- SUSPICION – Oh, there are many tense moments in this Hitchcock classic with Grant and Joan Fontaine. But perhaps none so much as this final sequence of the film. Fontaine is finally convinced that her mercurial husband is a murderer. Her suspicions made clear to her husband, he insists on driving her to her mother’s when she wants to leave. Their drive leaves her fraught with fear, due to his absolutely reckless driving along a cliff side. When her door swings open and he reaches toward her, those fears are confirmed. But is she right?
Car used: Lagonda LG45. For more info on this automobile see The Classic Driver’s post The Cars of the Hitchcock Films
2. THE AWFUL TRUTH – Ah, this is a delightful screwball comedy co-starring Grant and Irene Dunne as ex-spouses who sabotage each other’s new relationships. After a particularly, over the top scene by Dunne’s character, the two leave the home of Grant’s new girlfriend in an auto, which Dunne proceeds to wreck in an attempt to keep Grant with her. They are then given a lift to a nearby family cabin by the motorcycle cops who pulled them over. Not much is funnier than seeing two sophisticated actors like Grant and Dunne riding on the bars of a motorcycle.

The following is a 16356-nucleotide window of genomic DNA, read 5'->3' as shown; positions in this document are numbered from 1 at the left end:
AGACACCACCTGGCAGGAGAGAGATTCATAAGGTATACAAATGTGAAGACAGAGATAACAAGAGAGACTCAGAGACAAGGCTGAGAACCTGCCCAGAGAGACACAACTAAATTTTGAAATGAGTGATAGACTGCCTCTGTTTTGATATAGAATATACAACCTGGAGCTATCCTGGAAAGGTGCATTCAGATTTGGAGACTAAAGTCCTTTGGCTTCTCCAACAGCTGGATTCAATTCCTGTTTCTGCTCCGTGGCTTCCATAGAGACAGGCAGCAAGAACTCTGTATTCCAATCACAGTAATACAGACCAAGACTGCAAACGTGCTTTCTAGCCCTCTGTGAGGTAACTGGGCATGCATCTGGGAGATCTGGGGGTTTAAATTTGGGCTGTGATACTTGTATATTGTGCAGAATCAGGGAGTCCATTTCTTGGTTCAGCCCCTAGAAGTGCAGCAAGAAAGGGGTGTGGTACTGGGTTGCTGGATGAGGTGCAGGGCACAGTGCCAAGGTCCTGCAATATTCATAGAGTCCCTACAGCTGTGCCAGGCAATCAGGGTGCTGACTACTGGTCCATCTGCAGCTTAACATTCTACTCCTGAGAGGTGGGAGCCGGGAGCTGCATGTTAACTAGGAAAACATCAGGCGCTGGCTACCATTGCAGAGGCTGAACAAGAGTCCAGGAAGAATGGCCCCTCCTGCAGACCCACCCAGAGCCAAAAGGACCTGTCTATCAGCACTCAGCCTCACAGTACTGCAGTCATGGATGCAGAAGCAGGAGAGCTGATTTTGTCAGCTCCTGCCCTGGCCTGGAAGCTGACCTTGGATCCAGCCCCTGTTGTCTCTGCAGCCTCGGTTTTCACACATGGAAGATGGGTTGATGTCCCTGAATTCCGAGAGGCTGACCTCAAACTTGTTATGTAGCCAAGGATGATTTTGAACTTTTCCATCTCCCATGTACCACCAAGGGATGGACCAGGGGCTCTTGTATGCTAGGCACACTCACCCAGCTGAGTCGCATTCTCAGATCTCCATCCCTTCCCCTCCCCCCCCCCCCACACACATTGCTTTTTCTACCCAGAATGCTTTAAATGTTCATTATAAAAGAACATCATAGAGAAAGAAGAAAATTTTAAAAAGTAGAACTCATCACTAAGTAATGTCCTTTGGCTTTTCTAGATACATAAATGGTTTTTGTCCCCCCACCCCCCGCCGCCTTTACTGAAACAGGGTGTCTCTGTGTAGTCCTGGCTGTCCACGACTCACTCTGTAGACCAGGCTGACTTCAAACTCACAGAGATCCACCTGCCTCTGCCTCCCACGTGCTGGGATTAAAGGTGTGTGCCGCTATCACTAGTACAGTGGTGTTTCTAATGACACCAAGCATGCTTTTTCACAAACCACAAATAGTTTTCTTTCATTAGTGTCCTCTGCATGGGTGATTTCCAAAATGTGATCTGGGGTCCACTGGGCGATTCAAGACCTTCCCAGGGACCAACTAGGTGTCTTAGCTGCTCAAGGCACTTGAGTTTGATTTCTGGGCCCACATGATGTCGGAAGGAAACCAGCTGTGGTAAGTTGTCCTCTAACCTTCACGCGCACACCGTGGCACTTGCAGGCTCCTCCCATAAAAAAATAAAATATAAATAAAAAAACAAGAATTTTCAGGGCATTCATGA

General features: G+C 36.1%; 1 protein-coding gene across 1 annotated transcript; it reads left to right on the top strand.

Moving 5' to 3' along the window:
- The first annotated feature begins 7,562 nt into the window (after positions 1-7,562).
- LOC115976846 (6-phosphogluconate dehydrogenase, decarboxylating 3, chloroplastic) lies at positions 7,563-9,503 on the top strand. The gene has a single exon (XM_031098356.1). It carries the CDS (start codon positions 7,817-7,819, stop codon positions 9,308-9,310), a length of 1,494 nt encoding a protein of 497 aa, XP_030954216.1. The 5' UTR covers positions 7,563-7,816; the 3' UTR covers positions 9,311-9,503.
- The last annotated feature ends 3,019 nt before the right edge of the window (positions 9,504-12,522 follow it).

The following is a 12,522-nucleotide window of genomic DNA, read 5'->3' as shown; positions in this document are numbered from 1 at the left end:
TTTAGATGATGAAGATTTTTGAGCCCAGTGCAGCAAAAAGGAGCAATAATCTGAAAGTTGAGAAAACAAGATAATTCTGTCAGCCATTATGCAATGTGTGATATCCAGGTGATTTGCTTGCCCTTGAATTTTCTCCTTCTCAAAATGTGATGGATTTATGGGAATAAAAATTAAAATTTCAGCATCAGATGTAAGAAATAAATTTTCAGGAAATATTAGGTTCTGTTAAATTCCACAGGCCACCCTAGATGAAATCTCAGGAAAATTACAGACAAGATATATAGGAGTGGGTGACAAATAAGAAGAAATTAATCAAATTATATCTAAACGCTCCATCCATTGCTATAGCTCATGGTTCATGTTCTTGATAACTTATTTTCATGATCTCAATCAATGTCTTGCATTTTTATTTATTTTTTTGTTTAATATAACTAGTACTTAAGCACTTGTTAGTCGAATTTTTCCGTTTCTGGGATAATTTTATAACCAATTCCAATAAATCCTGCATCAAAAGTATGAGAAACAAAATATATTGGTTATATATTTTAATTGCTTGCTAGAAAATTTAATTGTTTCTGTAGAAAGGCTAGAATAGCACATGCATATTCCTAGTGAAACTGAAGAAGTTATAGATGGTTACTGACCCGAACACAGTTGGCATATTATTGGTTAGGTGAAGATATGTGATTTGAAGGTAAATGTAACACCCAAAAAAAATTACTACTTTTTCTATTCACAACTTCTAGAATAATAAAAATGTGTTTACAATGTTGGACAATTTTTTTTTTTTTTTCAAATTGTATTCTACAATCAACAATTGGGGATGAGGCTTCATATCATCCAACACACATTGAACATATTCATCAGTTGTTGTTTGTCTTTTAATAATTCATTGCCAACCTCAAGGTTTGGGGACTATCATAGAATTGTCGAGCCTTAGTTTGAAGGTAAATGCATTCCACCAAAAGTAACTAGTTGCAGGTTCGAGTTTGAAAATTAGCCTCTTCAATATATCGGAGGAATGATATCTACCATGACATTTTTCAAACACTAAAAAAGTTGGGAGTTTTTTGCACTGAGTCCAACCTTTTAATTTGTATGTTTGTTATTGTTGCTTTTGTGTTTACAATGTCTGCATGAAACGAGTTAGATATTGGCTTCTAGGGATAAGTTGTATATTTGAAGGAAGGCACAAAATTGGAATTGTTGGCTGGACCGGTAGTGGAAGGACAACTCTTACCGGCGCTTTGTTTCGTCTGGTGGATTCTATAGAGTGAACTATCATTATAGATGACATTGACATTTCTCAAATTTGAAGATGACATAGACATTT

3. TO CATCH A THIEF– Who could ever forget the very scenic drive that Grant and Grace Kelly take in another of Hitchcock’s classics? Not only is the viewer seduced by the gorgeous natural beauty of Monaco, but Grant’s reformed jewel thief character is also slowly seduced by Kelly’s bored but wealthy heiress. Even their eventual picnic of roast chicken happens within the confines of the car when Kelly slyly asks, “You want a leg or a breast?”